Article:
According to Local 10, parents at IPrep Academy must sign off for their kids to engage in “…class and school wide presentations showcasing the achievements and recognizing the rich and diverse traditions, histories, and innumerable contributions of the Black communities.”
“I was shocked,” parent Jill Peeling said, noting she thought she misunderstood the document “I’m concerned. I’m concerned as a citizen.”
Miami-Dade School Board Member Steve Gallon defended the permission slip, saying it has to do with a new state board rule that requires parental consent when individuals come on campus.
“This is a policy that’s an extension of a new state board rule,” Gallon said.
The policy was enacted in November as an extension of the Parental Bill Of Rights.
“We have to follow the law,” Gallon continued. “We have to implement the rules that are adopted by the State Board of Education, but we cannot throw the baby out with the bath water and we have to square some obligations we have to academic freedom.”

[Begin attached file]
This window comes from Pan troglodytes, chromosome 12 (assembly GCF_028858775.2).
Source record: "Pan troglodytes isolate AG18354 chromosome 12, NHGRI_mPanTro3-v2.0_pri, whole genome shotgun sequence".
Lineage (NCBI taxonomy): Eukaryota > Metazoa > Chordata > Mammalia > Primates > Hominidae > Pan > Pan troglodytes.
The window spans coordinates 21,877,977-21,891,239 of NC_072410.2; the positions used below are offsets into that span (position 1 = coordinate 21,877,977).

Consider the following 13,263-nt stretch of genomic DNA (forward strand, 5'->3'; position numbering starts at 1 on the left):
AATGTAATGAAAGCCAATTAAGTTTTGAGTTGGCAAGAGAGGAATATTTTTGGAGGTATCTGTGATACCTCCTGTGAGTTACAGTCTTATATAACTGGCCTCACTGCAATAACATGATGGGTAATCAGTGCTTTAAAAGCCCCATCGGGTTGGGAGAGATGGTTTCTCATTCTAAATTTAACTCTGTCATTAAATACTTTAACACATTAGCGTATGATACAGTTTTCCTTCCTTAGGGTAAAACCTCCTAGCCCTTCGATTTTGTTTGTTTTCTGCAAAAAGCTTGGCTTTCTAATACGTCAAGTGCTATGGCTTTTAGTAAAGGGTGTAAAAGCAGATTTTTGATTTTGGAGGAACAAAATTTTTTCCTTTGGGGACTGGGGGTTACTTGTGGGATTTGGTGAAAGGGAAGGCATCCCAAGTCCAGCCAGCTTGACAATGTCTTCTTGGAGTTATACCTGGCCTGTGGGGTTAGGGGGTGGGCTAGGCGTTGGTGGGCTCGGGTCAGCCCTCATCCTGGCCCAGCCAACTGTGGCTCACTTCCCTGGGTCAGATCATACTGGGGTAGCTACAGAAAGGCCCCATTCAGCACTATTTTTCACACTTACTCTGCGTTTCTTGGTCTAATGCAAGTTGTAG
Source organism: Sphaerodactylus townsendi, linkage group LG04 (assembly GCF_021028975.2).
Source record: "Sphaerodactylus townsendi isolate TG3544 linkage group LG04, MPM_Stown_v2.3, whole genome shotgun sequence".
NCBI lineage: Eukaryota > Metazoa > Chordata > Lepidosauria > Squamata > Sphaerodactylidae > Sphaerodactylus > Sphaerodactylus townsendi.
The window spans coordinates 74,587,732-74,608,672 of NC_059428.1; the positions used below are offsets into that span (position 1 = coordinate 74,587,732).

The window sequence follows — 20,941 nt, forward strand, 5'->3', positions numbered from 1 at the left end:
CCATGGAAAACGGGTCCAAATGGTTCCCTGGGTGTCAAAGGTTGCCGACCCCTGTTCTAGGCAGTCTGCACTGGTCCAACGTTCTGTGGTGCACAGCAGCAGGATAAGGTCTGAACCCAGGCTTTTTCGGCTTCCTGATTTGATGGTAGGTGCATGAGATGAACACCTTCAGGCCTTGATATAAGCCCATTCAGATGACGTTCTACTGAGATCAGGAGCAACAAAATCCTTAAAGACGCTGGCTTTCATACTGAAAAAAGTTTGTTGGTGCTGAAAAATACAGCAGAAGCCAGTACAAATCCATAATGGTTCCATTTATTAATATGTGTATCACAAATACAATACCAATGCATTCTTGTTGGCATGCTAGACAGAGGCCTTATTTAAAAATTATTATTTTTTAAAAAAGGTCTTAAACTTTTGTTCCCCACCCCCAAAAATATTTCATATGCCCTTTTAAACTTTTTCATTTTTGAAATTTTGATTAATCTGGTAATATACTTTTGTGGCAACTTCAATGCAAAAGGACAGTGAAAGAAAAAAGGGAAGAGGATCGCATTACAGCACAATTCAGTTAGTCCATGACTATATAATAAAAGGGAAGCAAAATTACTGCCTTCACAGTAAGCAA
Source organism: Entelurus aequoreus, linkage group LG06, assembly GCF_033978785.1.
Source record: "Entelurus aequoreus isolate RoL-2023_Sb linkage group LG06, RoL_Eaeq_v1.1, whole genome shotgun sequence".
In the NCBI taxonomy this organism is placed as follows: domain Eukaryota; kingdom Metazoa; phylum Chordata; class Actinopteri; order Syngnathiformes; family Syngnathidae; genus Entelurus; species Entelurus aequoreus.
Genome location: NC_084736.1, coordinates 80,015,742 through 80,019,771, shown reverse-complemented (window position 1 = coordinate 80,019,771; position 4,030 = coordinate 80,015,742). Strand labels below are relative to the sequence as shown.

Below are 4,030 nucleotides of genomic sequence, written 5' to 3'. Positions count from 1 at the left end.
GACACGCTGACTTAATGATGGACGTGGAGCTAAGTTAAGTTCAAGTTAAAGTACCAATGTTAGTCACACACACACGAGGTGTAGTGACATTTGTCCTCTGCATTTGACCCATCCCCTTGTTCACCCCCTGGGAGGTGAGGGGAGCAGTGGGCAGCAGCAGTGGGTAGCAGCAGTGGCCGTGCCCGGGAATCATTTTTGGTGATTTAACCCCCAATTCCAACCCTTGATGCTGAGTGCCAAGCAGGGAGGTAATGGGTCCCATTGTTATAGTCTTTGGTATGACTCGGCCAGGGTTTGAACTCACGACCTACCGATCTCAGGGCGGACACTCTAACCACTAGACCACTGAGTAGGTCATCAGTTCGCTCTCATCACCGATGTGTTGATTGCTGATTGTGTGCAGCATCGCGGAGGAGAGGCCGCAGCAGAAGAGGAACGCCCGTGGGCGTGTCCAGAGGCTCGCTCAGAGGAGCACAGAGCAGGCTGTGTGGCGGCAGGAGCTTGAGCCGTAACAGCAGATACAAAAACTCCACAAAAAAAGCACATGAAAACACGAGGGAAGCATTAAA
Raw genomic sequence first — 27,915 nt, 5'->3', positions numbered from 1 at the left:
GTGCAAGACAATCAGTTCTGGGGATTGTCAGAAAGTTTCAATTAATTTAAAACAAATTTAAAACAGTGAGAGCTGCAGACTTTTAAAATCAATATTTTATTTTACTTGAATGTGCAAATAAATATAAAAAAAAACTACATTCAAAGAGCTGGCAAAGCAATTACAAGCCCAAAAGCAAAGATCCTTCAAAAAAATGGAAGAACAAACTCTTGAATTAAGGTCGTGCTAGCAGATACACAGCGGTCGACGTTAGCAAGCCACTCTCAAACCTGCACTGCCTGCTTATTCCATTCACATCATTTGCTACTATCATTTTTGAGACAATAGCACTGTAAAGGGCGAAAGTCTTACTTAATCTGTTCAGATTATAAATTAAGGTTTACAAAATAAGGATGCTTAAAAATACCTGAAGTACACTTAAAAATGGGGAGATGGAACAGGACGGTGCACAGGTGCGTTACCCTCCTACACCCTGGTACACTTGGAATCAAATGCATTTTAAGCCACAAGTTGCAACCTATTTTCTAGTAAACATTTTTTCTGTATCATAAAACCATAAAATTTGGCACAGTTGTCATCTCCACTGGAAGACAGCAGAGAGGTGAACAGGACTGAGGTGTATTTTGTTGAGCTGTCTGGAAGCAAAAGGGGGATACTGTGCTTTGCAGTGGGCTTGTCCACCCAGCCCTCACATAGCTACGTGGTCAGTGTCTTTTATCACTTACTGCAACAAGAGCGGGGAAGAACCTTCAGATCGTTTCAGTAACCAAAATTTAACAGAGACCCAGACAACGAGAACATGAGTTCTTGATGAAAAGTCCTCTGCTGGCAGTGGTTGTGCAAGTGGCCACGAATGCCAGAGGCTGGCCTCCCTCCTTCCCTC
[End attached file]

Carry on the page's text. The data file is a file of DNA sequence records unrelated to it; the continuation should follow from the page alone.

Florida International University Professor Marvin Dunn said giving kids the ability to opt in or out of learning Black history will have reverberating effects on the next generation.
“When parents become involved in making that decision, keeping some kids out, some kids in, you have unequal learning,” said Dunn.
Dunn noted how the Desantis administration is interfering in the classroom.
“The intent of the DeSantis attack on education is to make schools more cautious, to make teachers more cautious about what they teach, and it’s working,” he said. “It’s not about banning books necessarily, it’s about banning ideas."